My Journey with Mike
by Jules Jones Peters 2013
I’m sat on a train whizzing through the English countryside, on my way to the BIg Country Forum show in London and reflecting on the fact that it is June 1st 2013 already!
It seems to be a time of reflection after reading Steve Fulton’s wonderful piece about The Alarm’s first visit to the USA, 30 years ago today http://thealarm.com/archives/19749
Can it really be that long ago? I’m sure all of us reading this still feel like kids with the music driving us on in our middle youth! Mike and I will have been married for 25 years in August, after meeting in those heady days of 1986! It’s still heady (!) and the hardest working man in Rock seems to be more fired up than ever. I”m not sure if it’s because we live every day with Leukaemia (as Mike has always been very driven), but I do sense an extra urgency about him as you’d expect when each day is a gift, like it is for Mike.
As the yellow fields whizz by I reflect on what our life has been like living with cancer. Well, there have been the scary, belly in the mouth times, that’s for sure. When the palms of the hands are sweating, the heart is pumping as you await another set of results and wonder ‘Will everything be ok?’ However there have also been the incredible silver lining highs when ‘everything is perfect’ and we are given another chance to run carefree and without worry for another 3 months. That’s how it works for Mike and I…. three month cycles…. I probably find it tougher to deal with than Mike. In the days leading up to Mike’s check-up at Bangor Hospital, under the watchful and caring eye of Dr Edwards, I feel coiled up with a private fear. My nearest and dearest probably sense my distraction (Thanks y’all ;0) and try and soothe me through the troubled waters and as we walk through the door of Dr Edwards’s room, I feel physically sick. It doesn’t help that Dr Edwards always looks like he has bad news ;0) but in all fairness, he has been like that since 1995, on that fateful day when Mike and I walked like teenagers hand in hand into Glan Clwyd Hospital, thinking we were dealing with an allergy which would explain the lumps and the night sweats away. Dr E was grim-faced that day, bless him, when Mike refused treatment and we set off to play an acoustic show in South Shields (an even grimmer day for me!) Trying to hold it all together when you feel like the world is tumbling down around your ears is dreadful. Mike however was incredible. Chin up, don’t worry. Everything will be fine. It brings tears to my eyes when I reflect how strong Mike remains through all the ups and downs which can sometimes trivialise the leukaemia. Mike makes it much easier to live with Chronic Lymphocytic Leukaemia (CLL) and I think his brave personality comes through so clearly when you read his diary from 1983, as I did last night. His positive energy is infectious. When you read the diary, you drink in the essence of Mike. His enthusiasm and love of life. Writing the songs, performing the songs, devising new intro tapes, driving the van, writing postcards to the fans back home..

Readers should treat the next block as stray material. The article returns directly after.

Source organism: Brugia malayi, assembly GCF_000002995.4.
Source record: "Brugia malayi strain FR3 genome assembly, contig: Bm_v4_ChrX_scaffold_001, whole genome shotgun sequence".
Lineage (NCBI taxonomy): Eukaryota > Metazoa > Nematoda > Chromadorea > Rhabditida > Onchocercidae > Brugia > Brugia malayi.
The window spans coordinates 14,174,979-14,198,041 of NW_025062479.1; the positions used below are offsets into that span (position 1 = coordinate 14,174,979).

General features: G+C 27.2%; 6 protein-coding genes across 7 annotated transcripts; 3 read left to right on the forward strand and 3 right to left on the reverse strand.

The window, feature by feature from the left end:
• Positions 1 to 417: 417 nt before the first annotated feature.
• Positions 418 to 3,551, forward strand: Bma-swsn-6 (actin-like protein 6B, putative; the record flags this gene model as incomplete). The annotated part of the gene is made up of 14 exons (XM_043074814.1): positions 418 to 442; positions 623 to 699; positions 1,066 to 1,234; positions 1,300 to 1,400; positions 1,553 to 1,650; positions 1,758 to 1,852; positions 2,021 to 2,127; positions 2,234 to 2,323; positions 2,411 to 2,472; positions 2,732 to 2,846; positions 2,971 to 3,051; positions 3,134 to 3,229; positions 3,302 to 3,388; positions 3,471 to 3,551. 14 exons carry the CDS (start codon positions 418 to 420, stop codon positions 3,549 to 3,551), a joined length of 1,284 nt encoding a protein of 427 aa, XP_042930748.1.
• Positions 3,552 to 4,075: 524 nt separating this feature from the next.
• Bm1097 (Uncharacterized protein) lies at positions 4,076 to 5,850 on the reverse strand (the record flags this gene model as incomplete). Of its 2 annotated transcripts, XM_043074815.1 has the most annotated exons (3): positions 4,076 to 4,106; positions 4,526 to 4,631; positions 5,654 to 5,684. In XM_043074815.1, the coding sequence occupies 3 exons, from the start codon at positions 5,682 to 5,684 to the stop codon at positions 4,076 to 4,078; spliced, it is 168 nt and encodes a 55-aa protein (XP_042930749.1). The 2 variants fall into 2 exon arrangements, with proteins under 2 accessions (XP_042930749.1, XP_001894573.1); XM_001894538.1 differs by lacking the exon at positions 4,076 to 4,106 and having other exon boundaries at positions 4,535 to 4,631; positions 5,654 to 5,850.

After our first date, (The Downtown, Rhyl, August 15th, 1986), I visited Mike at his parent’s house (The Paragon, Prestatyn High St) and my first early memory of Mike was sitting on the floor, surrounded by a tonne of fan mail, which he was diligently answering. He has always cared deeply about the Fanbase and even to this day after 22 Years of MPO, he visits MPO HQ to diligently autograph all requests from the Alarm community around the world.